Suppose your organization is implementing a compiler and runtime system for the programming language in which the method addtwo is written. In a strongly typed language, whether typed statically or dynamically, the behavior of + (the addition operator) depends on the types of the operands. A compiler for a statically-typed language chooses which implementation of + is appropriate based on the static types of a and b. For example, a Java compiler implements + with the iadd JVM instruction if the types of a and b are int. The addition operator will be compiled to a method call because the JVM's iadd instruction requires the operand types to be statically known.

In contrast, a compiler for a dynamically-typed language must defer the choice until runtime. The statement a + b is compiled as the method call +(a, b), where + is the method name. (Note a method named + is permitted in the JVM but not in the Java programming language.) Suppose then that the runtime system for the dynamically-typed language is able to identify that a and b are variables of integer type. The runtime system would prefer to call an implementation of + that is specialized for integer types rather than arbitrary object types.

The challenge of compiling dynamically typed languages is how to implement a runtime system that can choose the most appropriate implementation of a method or function — after the program has been compiled. Treating all variables as objects of Object type would not work efficiently; the Object class does not contain a method named +.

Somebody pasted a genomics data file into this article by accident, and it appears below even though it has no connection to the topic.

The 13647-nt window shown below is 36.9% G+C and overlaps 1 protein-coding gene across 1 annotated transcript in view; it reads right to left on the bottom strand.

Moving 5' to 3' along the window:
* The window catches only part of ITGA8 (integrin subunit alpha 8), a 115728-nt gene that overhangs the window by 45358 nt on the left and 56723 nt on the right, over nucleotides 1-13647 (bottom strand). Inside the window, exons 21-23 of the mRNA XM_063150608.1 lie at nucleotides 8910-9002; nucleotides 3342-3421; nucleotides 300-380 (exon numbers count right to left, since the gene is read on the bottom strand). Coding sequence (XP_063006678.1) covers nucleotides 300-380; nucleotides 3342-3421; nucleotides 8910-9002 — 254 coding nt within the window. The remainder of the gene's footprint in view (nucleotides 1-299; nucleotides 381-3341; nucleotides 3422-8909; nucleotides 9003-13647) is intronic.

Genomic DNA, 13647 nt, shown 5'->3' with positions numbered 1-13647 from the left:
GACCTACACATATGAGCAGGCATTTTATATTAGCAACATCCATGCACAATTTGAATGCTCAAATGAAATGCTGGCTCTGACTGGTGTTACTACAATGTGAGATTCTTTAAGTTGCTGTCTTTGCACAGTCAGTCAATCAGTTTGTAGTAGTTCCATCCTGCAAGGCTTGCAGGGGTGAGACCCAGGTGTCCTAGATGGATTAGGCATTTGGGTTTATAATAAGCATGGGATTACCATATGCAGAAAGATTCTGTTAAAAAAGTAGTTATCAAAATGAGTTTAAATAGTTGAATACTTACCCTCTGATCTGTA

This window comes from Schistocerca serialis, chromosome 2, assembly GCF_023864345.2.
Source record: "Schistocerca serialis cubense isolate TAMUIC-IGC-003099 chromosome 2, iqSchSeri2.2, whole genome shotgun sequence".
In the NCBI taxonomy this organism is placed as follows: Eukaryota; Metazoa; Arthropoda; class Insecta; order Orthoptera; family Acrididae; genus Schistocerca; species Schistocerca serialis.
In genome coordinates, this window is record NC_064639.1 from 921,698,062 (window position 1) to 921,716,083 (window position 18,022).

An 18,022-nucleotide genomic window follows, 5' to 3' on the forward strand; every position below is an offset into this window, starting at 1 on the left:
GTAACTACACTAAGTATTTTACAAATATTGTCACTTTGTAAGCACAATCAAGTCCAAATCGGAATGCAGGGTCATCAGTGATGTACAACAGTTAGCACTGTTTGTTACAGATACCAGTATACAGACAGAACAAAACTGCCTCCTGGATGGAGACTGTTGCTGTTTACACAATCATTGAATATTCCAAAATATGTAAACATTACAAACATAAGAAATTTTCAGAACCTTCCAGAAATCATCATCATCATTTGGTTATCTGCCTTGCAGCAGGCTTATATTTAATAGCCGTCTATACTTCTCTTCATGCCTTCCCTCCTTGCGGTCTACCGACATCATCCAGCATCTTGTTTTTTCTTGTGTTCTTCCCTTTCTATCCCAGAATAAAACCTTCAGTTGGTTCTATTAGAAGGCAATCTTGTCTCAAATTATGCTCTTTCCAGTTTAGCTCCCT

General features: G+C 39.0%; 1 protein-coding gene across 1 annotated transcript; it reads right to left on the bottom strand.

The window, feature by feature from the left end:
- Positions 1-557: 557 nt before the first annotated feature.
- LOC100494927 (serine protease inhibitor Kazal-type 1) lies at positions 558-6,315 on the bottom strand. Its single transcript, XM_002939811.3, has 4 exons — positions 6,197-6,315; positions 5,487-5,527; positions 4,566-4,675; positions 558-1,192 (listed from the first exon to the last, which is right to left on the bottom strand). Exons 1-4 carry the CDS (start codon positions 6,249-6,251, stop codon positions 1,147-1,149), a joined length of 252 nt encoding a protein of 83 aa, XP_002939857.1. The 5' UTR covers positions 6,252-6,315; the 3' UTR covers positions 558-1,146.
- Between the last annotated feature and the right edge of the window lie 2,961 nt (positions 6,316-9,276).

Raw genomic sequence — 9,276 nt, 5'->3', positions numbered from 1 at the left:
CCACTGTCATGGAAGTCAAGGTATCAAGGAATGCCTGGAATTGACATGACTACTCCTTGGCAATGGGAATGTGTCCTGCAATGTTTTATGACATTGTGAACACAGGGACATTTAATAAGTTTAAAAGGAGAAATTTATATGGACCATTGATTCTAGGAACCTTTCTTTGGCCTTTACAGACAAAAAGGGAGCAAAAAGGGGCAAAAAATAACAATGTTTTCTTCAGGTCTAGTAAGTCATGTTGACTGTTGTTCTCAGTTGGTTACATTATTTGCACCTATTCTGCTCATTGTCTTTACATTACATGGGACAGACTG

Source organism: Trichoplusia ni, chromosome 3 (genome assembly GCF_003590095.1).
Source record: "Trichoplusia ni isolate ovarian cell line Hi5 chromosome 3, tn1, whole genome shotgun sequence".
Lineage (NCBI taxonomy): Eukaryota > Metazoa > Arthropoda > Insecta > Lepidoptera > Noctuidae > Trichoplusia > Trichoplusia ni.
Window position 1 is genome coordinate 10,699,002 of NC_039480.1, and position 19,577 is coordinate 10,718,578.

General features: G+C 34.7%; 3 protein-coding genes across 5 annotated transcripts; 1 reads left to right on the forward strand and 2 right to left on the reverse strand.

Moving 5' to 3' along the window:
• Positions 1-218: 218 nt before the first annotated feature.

Java SE 7 introduces the invokedynamic instruction that enables the runtime system to customize the linkage between a call site and a method implementation. In this example, the invokedynamic call site is +. An invokedynamic call site is linked to a method by means of a bootstrap method, which is a method specified by the compiler for the dynamically-typed language that is called once by the JVM to link the site. Assuming the compiler emitted an invokedynamic instruction that invokes +, and assuming that the runtime system knows about the method adder(Integer,Integer), the runtime can link the invokedynamic call site to the adder method as follows: